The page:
Skip to Content
Sign up
Report an error

Asexual reproduction

Asexual reproduction also affects the distribution and abundance of many species. Parts of branching corals are commonly scattered by storms only to re-grow as a multitude of new colonies. This does not in itself aid long distance dispersal, but it may greatly enhance the reproductive output, hence the genetic impact, from the settlement of a single planula larva. There are many other mechanisms of asexual reproduction that may play the same role. These include the formation of satellite colonies in Goniopora, the ‘bail-out’ of polyps as a result of stress, the expulsion of fully developed polyps in place of planulae, the budding of acanthocauli in fungiids and other corals, and autotomy in Diaseris. 1 1 2 2. Field and aquarium studies are used in conjunction to study coral reproduction. Here, a polyp of Oculina with a clearly visible calcareous stalk is being released from the parent colony (1). Polyps settle (2) and grow into new colonies. Mediterranean Israel Photograph: Amikam Shoob. An acanthocaulus of Fungia. These juveniles develop long stalks. The stalks are broken by boring sponges, releasing the tiny discs as free-living corals. Great Barrier Reef, Australia. Photograph: Valerie Taylor. An acanthocaulus of Fungia. These juveniles develop long stalks. The stalks are broken by boring sponges, releasing the tiny discs as free-living corals. Great Barrier Reef, Australia. Photograph: Valerie Taylor.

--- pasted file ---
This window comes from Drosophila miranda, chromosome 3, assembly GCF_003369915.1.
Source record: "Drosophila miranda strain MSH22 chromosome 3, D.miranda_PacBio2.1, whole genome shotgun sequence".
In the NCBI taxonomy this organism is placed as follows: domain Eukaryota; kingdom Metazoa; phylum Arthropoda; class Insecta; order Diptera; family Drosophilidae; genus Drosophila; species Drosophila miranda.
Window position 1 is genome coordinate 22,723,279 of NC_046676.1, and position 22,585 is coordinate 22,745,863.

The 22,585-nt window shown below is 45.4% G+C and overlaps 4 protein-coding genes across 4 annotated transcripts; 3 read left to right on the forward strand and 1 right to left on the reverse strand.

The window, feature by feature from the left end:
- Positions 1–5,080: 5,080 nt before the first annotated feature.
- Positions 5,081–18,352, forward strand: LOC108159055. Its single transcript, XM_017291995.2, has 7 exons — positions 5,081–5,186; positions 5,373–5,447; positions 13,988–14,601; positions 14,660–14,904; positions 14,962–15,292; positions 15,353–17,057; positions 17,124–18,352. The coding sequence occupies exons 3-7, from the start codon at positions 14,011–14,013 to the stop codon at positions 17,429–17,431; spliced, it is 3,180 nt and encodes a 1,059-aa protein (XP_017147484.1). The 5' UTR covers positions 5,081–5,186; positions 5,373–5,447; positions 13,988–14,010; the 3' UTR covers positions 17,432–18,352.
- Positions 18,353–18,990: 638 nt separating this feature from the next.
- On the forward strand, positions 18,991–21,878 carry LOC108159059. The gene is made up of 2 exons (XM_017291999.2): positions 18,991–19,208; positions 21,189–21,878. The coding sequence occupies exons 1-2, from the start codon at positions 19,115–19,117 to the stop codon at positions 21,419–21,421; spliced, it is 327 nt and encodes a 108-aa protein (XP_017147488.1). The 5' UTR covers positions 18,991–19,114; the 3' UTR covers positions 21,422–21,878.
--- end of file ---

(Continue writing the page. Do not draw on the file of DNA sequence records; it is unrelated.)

J.E.N. Veron